Brothers and sisters, let us look within and ask ourselves: are we peacemakers? In the places where we live, study and work, do we bring tension, words that hurt, chatter that poisons, controversy that divides? Or do we open up the way to peace, forgiving those who have offended us; do we care for those who are at the margins, do we redress some injustice by helping those who have less? This is called building peace.
A final question may arise, however, which applies to every beatitude: is it worth living this way? Isn’t it losing out? It is Jesus who gives us the answer: the peacemakers “will be called children of God” (Mt 5:9): in the world they seem out of place, because they do not yield to the logic of power and prevailing, in Heaven they will be the closest to God, the most like him. But, in reality, even here those who prevail remain empty-handed, while those who love everyone and hurt no one win: as the Psalm says, “there is a future for a man of peace” (cf. Ps 37:37).
May the Virgin Mary, Queen of all saints, help us to be peacemakers in our daily lives.
Saint Peter’s Square
All Saints Day, Monday, 1st November 2021
Dear brothers and sisters, buongiorno!
Today we are celebrating All Saints, and in the Liturgy the “programmatic” message of Jesus resounds: namely, the Beatitudes (cf. Mt 5:1-12a). They show us the path that leads to the Kingdom of God and to happiness: the path of humility, compassion, meekness, justice and peace. To be a saint is to walk on this road. Let us now focus on two aspects of this way of life. Two aspects that are proper to this saintly way of life: joy and prophecy.
Joy. Jesus begins with the word “Blessed” (Mt 5:3). It is the main proclamation, that of an unprecedented happiness. Beatitude, holiness, is not a life plan made up only of effort and renunciation, but is above all the joyful discovery of being God’s beloved children. And this fills you with joy. It is not a human achievement, it is a gift we receive: we are holy because God, who is the Holy One, comes to dwell in our lives. It is he who gives holiness to us. This is why we are blessed! The joy of the Christian, then, is not a fleeting emotion or a simple human optimism, but the certainty of being able to face every situation under God’s loving gaze, with the courage and strength that come from him. Even in the midst of many tribulations, the saints experienced this joy and bore witness to it. Without joy, faith becomes a rigorous and oppressive exercise, and runs the risk of ailing with sadness. Let us consider this word: ailing with sadness. A desert Father said that sadness is “a worm that burrows into the heart”, which corrodes life (cf. Evagrius Ponticus, The Eight Spirits of Evil, XI). Let us ask ourselves this: are we joyful Christians? Am I a joyful Christian or not? Do we spread joy or are we dull, sad people, with a funeral face? Remember that there is no holiness without joy!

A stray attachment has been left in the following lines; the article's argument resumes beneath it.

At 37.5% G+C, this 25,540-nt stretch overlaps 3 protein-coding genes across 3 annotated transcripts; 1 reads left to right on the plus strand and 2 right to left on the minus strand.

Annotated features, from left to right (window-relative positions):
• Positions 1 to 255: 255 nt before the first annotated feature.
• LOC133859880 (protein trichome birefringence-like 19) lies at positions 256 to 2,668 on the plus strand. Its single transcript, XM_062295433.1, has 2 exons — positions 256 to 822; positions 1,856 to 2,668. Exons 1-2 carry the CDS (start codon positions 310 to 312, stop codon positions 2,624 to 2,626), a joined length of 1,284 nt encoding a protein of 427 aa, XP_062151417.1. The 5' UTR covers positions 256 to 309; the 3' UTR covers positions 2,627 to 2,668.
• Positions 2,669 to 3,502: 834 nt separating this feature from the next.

The second aspect: prophecy. The Beatitudes are addressed to the poor, the afflicted, those who hunger for justice. It is a message that goes against the grain. Indeed, the world says that in order to have happiness you must be rich, powerful, always young and strong, and enjoy fame and success. Jesus overturns these criteria and makes a prophetic proclamation — and this is the prophetic dimension of holiness — the true fullness of life is achieved by following Jesus, by putting his Word into practice. And this means another poverty, that is, being poor within, hollowing oneself to make room for God. Those who believe themselves to be rich, successful and secure base everything on themselves and close themselves off from God and their brothers and sisters, whereas those who know that they are poor and not self-sufficient remain open to God and to their neighbour. And they find joy. The Beatitudes, then, are the prophecy of a new humanity, of a new way of living: making oneself small and entrusting oneself to God, instead of prevailing over others; being meek, instead of seeking to impose oneself; practising mercy, instead of thinking only of oneself; committing oneself to justice and peace, instead of promoting injustice and inequality, even by connivance. Holiness is accepting and putting into practice, with God’s help, this prophecy that revolutionises the world. So, we can ask ourselves: do I bear witness to the prophecy of Jesus? Do I express the prophetic spirit I received in Baptism? Or do I conform to the comforts of life and to my own laziness, assuming that everything is fine if it is fine with me? Do I bring to the world the joyful newness of Jesus’ prophecy or the usual complaints about what is wrong? Questions that are good for us to ask ourselves.